v THEATR l THEATRE FRACILE
TELLING l RASHOMON l
A servant enters the erotic web of his androgynous mistress and her grotesque entourage. Her penchant for scalping young girl penitents leads the servant to steal from her and run away. After being caught. four versions of a mythical truth are told. but the genuine article is decided by those who wield power.
Based on a Kurosawa ﬁlm. this visually striking production achieves a counterpoint of impressionistic lyricism with up-front. gothic hysterics. as if scripted by Margaret Duras in a bad temper.
Some of the devices used are hackneyed. but this is a stylish and committed production. (Neil Cooper)
I Telling Rashomon (Fringe) Theatrestorm. St Columba‘s By The Castle. (Venue 4) 220 5959. 14—27 Aug. 2.30pm. £5.50 (£4.50).
V THEATRE ‘ FRENCH KISS
‘ . r
Barbara 8.: A rollercoaster ride of passion
Truffaut and Godard. Belmondo and Delon . . . 605 French cinema still retains a magnetic romance. Tom McCrOry. author and director of French K iss is clearly steeped in it. This poetic. humorous play reeks of Gauloise and nostalgia. but also requires some
Telling Ron:Atelling k tale ;
In a sensitive exploration of the environmental determinants of
anorexia, Pathways Theatre Company
; translates the mental torture of eating disorders into a highly wrought piece
of physical theatre. Opening with projected statistics, foetal figures
unfurl to an ambient soundtrack. From this point on the waif-like Sarah (Olivia Busby) ls subjected to a deterministic barrage from parents
Food, guilt, poor self-image,
Fragile: exploring the anguish of eating di curtailed sexuality and the exquisite anguish of anorexia: the gamut of female trauma is traversed. At times the dance and movement sequences do simplify the issues and some of the acting is overly emphatic. Nevertheless worthy and timely. (Bethan Cole)
Fragile (Fringe) Pathways Theatre Company, South Bridge Centre (Venue 123) 556 3663, until 3 Sept, 2pm, £3.50
slick physical theatre to
bring it off. The solitary life of
Barbara B. is transformed
when she signs up for French classes with David. the suave language teacher. Despite ‘an accent that was more Man
U than Manon'. she
immerses herself in French culture. casting David as the hero of
daydreams. mimed in the
style of over-the-top French movies. Harsh reality twists this comic
tale towards a dark conclusion. but it remains
an enjoyable and distinctive production. (Justin McKenzie Smith) I French Kiss (Fringe) Laffa Jaffa Productions. Gilded Balloon Theatre (Venue 38) 226 2151. until 3 Sept (not 23). lpm. £5 (£4).
V THEATRE , GO AHEAD AND
‘ Go Ahead and Jump is a
simple tale told in a straight forward way on a basically empty set. An actor called Michael plays an actor called Michael: a dancer named Denise plays a dancer named Denise. We meet them on a visit to a counsellor and listen in as they recount their contrasting versions of how their relationship grew and went wrong. From these simple ingredients. The Fisheye Project from New York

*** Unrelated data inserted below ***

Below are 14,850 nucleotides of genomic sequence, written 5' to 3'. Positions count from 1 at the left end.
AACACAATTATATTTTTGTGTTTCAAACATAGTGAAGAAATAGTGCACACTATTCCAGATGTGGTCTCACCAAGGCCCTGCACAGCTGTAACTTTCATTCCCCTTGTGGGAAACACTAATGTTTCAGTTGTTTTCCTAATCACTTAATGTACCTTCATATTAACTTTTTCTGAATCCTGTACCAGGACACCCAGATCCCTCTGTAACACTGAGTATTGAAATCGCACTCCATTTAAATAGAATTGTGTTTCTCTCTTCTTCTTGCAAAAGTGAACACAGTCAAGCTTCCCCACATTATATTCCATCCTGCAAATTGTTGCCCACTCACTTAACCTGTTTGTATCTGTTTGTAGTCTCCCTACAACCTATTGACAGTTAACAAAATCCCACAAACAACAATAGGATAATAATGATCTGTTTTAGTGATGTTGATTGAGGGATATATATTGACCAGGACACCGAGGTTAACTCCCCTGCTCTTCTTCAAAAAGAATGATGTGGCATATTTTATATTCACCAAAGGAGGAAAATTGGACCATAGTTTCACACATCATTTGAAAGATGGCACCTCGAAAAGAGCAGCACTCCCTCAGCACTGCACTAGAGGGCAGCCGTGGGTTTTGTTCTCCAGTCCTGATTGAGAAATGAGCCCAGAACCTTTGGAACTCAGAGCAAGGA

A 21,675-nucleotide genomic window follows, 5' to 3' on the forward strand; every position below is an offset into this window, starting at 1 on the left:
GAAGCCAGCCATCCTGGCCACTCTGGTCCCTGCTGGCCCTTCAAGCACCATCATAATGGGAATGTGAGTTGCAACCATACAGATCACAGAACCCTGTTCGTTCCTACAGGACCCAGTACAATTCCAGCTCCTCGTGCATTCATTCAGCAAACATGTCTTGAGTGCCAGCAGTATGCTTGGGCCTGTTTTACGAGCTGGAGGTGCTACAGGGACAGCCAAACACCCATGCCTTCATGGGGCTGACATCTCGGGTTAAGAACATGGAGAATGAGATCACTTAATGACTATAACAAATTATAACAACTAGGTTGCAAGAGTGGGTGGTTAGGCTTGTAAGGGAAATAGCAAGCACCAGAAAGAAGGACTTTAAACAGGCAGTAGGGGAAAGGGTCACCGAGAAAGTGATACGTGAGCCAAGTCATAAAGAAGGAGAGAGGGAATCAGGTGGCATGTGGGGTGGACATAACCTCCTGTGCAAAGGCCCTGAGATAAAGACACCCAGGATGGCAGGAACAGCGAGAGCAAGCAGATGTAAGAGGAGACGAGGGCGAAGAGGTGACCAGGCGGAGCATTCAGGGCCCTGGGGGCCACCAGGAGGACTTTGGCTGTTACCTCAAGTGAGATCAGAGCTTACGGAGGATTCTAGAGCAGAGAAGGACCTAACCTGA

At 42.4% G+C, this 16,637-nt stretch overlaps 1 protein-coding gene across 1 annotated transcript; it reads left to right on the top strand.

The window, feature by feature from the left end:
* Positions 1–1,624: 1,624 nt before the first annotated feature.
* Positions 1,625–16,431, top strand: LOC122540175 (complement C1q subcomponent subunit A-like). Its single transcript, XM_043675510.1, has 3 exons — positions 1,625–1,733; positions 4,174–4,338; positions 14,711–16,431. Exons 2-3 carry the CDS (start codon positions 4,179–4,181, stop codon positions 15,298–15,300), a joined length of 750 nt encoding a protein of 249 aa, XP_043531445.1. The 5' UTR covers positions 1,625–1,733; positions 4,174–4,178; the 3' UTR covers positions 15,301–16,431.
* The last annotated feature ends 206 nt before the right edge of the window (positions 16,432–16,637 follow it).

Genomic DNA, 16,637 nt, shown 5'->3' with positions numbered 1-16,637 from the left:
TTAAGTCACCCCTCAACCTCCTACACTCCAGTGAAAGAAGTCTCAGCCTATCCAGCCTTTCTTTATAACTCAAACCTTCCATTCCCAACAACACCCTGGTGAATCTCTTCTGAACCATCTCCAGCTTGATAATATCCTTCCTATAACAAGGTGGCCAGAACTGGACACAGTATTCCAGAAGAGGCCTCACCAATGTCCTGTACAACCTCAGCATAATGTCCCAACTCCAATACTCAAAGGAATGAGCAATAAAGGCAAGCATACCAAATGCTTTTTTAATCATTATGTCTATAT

have spun an affecting. funny and compelling play that convincingly captures the anxieties of twentysomethings — Generation X — in the l990s. The only disappointment is that
they are here for such a short time. (Justin , McKenzie Smith)
' I Go Ahead and Jump
(Fringe) The Fisheye Project. Randolph Studio (Venue 55) 225 5366. until 20 Aug. 2pm. £3.50 (£3).
V THEATRE SHE’lL BE COMING ROUND THE MOUNTAIN
Thom Powell mun a lost world Set amid the chaos of an unplaced civil war. this play carefully interweaves
softly played clowning with hesitant bursts of dialogue. illustrating the perverse. insane nature of civil war. where adults are reduced to the level of children and children ﬁght the war.
Jason Thorpe and Emma Powell skillfully play father and daughter. struggling to place
together the remnants of a lost world of secure
. family life and sense of
place. The cast largely
tackles themes of
displacement. loss and ? futility. without
: overplaying emotion or trivialising the subject
moments of true comedy with stark actuality. (Rory Weller)
5 Z O W x 3
I n: 5‘." E g Q n: O 3
I She’ll Be Coming Round The Mountain (Fringe) Backstairs Inﬂuence. Southside (Venue 82) 667 7365. until 27 Aug. 2.25pm. £5 (£4).
mm: on, sun JASPER!
Ooer madam. this is deﬁnitely a case of The Archers meets Frankie Howard for a romp round the rustic terrain. What we have here is an unapologetic case of skulking and skulduggery that is a cut (just) above the run-of—the-mill church hall farce.
Dead bodies. cross- dressing. men who have lost their trousers. a stream of characters who flesh out plots founded on misunderstandings and libido is a pretty apt summary. ()nly the stereotypical Victorian villain. Sir Jasper. despite being the irritant baddie. emerges as the saving grace at the root of these keyhole capers in the countryside. (Ann Donald)
I OII Sir Jasper (Fringe) Fossick Valley Fumblers.
impressive . . . ingenious. . . sumptuous
Festival Club (Venue 36) 650 2395. 14—20 Aug. 1.30pm. £5 (£4).
V THEATRE THE OLDEST PROFESSION
The story of Dorothy Jordan. a Georgian actress who at her peak packed out Drury Lane. this is a moving. if polite portrayal of male dominance and double standards forcing independent women into poverty.
A twenty-year relationship with the Duke
Of Clarence ended with
Dorothy being forced to give up the profession she loved and be shunted off to France for fear of
i embarrassing the Duke.
later William IV. Dorothy is portrayed with skilful poise and the play exposes the thin veneer of ofﬁcial history. beneath which lies an entirely hidden one that rarely sees the light of day. (Neil Cooper)
I The Oldest Profession (Fringe) Littlewit Theatre Company. Southside Centre/Venue 123 (Venue 123) 556 3663. until 3 Sept. 1pm. £4.50 (£3.50).
"k The Oldest Profession: Acting Up
St BRIDES CENTRE, Venue 62 l5-27 'AUG ZI’M
SDNA‘IOJHJ A9 AGJWO) MIN HIISINIS V
1 PM I3PM
The List 19—25 August 1994 29